By Robert Mann
It’s finally going to happen. Louisiana’s next governor will almost certainly expand the state’s Medicaid program under provisions of the Affordable Care Act. Unlike Gov. Bobby Jindal, state Rep. John Bel Edwards and U.S. Sen. David Vitter say they won’t reject the federal dollars to provide health insurance to the state’s working poor.
Until 2017, the federal government will pay 100 percent of the cost of expanding Medicaid for 200,000 Louisiana citizens. Then, the state’s share will be 5 percent and will gradually rise to a maximum of 10 percent.
That’s a bargain for Louisiana. And it will save lives among the state’s working poor – people who earn too little to obtain Medicaid coverage but not enough to qualify for the federal subsidies for health insurance under the ACA. With Jindal gone, whoever occupies the Governor’ Mansion in January will work to provide health care coverage to those individuals and their families.
The bad news, however, is that beyond their general willingness to accept the federal Medicaid funds, Edwards and Vitter differ widely on how they will manage the expansion.
Edwards is unequivocal. He says he will expand Medicaid on “day one” of his administration. “I will expand Medicaid because it’s the right thing to do,” Edwards has said. He has also correctly noted that Jindal’s refusal to expand Medicaid means that $3.2 billion in Louisiana’s federal taxes have gone to other states. “Why wouldn’t we expand it?” Edwards has asked. “We have been giving our tax dollars to other states too long.”
While Edward says he will accept the federal funds on day one, Vitter will not. Vitter has a time-consuming and more onerous plan – asking the Obama administration to approve a waiver allowing him to create a Medicaid program tailored for Louisiana.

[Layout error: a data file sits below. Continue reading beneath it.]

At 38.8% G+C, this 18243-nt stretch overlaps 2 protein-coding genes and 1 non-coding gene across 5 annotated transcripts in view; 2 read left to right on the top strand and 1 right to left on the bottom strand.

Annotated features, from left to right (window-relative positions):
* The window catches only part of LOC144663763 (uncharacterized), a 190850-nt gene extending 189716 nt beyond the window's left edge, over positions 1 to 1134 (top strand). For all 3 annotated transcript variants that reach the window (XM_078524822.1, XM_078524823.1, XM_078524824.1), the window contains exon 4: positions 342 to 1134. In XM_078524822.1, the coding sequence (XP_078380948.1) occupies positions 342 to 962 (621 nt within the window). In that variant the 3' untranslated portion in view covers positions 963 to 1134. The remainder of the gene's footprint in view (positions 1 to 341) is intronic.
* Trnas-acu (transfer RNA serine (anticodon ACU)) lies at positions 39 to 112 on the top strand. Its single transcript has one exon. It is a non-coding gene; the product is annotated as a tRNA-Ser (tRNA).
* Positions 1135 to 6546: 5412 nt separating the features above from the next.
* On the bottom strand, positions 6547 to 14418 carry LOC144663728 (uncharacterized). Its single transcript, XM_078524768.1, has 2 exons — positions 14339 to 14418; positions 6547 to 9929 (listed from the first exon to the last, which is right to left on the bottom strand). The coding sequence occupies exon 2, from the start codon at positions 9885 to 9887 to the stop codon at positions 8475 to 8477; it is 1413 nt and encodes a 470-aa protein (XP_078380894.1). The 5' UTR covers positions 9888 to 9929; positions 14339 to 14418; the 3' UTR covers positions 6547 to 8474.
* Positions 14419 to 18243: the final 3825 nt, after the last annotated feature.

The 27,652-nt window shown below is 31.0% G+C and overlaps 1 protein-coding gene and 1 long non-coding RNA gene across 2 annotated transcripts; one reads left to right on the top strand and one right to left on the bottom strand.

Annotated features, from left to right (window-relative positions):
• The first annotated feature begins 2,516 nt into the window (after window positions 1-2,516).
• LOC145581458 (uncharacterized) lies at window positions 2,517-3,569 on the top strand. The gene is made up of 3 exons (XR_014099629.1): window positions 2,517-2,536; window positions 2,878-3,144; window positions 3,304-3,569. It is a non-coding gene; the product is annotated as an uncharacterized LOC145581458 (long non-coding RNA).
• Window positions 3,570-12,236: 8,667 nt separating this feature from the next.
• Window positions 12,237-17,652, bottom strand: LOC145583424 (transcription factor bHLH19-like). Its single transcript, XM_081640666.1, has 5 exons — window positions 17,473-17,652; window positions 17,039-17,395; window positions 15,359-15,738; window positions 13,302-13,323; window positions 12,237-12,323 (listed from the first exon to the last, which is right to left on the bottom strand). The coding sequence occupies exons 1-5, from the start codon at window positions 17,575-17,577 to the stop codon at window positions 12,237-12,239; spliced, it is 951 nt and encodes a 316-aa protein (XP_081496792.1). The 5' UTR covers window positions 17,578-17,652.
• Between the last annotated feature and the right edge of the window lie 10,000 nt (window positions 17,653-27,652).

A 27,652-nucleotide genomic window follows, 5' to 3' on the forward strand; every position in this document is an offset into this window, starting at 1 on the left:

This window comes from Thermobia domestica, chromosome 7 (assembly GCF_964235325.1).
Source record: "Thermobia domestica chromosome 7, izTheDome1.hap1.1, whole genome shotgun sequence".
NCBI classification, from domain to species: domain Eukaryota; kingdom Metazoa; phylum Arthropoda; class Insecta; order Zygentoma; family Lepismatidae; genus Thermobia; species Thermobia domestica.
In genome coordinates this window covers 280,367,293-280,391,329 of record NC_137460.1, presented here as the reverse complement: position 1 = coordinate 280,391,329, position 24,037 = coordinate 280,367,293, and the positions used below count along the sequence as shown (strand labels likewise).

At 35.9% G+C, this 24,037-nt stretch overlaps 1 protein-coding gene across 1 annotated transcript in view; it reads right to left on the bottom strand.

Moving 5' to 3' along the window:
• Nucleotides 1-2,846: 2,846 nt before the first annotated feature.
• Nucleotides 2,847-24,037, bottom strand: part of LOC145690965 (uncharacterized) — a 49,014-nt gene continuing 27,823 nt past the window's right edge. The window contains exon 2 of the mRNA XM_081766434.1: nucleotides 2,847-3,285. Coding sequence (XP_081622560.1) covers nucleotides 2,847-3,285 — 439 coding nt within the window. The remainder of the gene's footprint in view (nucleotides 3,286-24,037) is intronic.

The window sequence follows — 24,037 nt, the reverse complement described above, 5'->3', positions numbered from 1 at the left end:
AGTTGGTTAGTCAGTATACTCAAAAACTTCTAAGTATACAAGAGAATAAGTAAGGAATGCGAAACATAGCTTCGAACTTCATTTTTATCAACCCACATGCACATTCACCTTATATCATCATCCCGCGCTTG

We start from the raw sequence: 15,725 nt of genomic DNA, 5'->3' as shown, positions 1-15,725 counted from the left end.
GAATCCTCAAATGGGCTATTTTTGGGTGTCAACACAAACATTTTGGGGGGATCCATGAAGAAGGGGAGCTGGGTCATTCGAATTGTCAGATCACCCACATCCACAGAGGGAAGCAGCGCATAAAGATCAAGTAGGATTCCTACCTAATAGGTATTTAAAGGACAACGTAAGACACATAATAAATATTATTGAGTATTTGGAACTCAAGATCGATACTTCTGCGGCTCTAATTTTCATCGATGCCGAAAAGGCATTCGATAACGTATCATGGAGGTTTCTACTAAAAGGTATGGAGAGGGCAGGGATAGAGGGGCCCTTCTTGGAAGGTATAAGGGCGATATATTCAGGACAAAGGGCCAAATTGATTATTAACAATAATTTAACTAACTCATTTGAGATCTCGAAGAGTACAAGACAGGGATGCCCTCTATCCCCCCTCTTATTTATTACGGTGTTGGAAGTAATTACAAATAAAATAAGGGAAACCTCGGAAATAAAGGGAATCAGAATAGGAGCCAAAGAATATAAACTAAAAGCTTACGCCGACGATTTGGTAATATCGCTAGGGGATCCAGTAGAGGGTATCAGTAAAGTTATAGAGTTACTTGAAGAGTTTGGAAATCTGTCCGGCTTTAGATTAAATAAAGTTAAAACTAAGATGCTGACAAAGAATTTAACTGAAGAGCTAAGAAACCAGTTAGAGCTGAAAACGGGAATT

Vitter says he wants Medicaid expansion “on Louisiana terms, certainly not Barack Obama terms,” whatever that means. And, in discussing Medicaid, Vitter goes one step further: “I want to reform Medicaid, not expand the present system.” What are those reforms? Vitter hasn’t said.
Vitter’s waiver proposal might be politically clever, but it is unworkable, especially if he wants to provide the working poor with health care coverage as quickly as possible.
It could take a year for the Obama administration to rule on a waiver proposal. And if the administration rejects Vitter’s plan – and it has rejected waivers from other states – Louisiana’s working poor could go without insurance another year or more. Simply put, seeking a waiver means Medicaid expansion probably won’t happen in the first year of a Vitter administration.
As for the specifics of his proposed waiver, Vitter is vague. He will only say that he wants a “work requirement.” That’s an odd condition for a program specifically designed to provide health insurance for people who are already working. Surely, Vitter understands that these individuals do not qualify for Medicaid today precisely because they have low-paying jobs.
Almost as disconcerting as Vitter’s position on Medicaid expansion is his party’s use of the program to attack Edwards as an ally of President Obama. For weeks, the Republican Governors Association’s (RGA) “Right Direction PAC” has aired TV spots in support of Vitter. In one spot, a female announcer says, “Edwards pushed to expand Obamacare in Louisiana, calling it ‘a moral imperative.’ . . . And like Obama, John Bel Edwards will raise taxes to pay for his Obama-size government.”
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